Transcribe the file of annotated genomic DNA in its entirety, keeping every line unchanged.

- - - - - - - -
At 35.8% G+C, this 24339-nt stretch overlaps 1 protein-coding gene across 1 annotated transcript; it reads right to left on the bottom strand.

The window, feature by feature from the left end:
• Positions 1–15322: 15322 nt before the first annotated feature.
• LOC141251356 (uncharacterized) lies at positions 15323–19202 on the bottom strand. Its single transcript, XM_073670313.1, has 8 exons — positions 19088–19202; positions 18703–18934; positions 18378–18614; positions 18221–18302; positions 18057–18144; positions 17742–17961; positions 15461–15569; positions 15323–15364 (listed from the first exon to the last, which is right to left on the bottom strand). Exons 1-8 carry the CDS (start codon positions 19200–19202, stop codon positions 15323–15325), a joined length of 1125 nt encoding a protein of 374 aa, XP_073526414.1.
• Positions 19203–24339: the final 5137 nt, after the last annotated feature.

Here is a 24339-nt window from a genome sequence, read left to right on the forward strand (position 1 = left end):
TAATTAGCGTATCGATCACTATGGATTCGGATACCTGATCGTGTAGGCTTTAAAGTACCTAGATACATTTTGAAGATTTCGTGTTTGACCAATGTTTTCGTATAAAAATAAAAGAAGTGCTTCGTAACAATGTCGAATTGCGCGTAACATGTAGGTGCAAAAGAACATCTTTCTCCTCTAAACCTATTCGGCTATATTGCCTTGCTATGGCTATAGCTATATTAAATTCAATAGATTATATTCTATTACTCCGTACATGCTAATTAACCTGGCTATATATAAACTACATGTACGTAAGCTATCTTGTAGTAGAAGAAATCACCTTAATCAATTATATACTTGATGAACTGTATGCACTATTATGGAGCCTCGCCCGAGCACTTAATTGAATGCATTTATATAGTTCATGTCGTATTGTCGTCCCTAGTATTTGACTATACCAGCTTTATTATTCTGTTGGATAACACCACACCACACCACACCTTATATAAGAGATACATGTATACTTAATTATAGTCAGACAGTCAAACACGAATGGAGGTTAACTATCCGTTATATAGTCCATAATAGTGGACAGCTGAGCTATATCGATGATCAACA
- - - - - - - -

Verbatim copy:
At 35.8% G+C, this 24339-nt stretch overlaps 1 protein-coding gene across 1 annotated transcript; it reads right to left on the bottom strand.

The window, feature by feature from the left end:
• Positions 1–15322: 15322 nt before the first annotated feature.
• LOC141251356 (uncharacterized) lies at positions 15323–19202 on the bottom strand. Its single transcript, XM_073670313.1, has 8 exons — positions 19088–19202; positions 18703–18934; positions 18378–18614; positions 18221–18302; positions 18057–18144; positions 17742–17961; positions 15461–15569; positions 15323–15364 (listed from the first exon to the last, which is right to left on the bottom strand). Exons 1-8 carry the CDS (start codon positions 19200–19202, stop codon positions 15323–15325), a joined length of 1125 nt encoding a protein of 374 aa, XP_073526414.1.
• Positions 19203–24339: the final 5137 nt, after the last annotated feature.

Here is a 24339-nt window from a genome sequence, read left to right on the forward strand (position 1 = left end):
TAATTAGCGTATCGATCACTATGGATTCGGATACCTGATCGTGTAGGCTTTAAAGTACCTAGATACATTTTGAAGATTTCGTGTTTGACCAATGTTTTCGTATAAAAATAAAAGAAGTGCTTCGTAACAATGTCGAATTGCGCGTAACATGTAGGTGCAAAAGAACATCTTTCTCCTCTAAACCTATTCGGCTATATTGCCTTGCTATGGCTATAGCTATATTAAATTCAATAGATTATATTCTATTACTCCGTACATGCTAATTAACCTGGCTATATATAAACTACATGTACGTAAGCTATCTTGTAGTAGAAGAAATCACCTTAATCAATTATATACTTGATGAACTGTATGCACTATTATGGAGCCTCGCCCGAGCACTTAATTGAATGCATTTATATAGTTCATGTCGTATTGTCGTCCCTAGTATTTGACTATACCAGCTTTATTATTCTGTTGGATAACACCACACCACACCACACCTTATATAAGAGATACATGTATACTTAATTATAGTCAGACAGTCAAACACGAATGGAGGTTAACTATCCGTTATATAGTCCATAATAGTGGACAGCTGAGCTATATCGATGATCAACA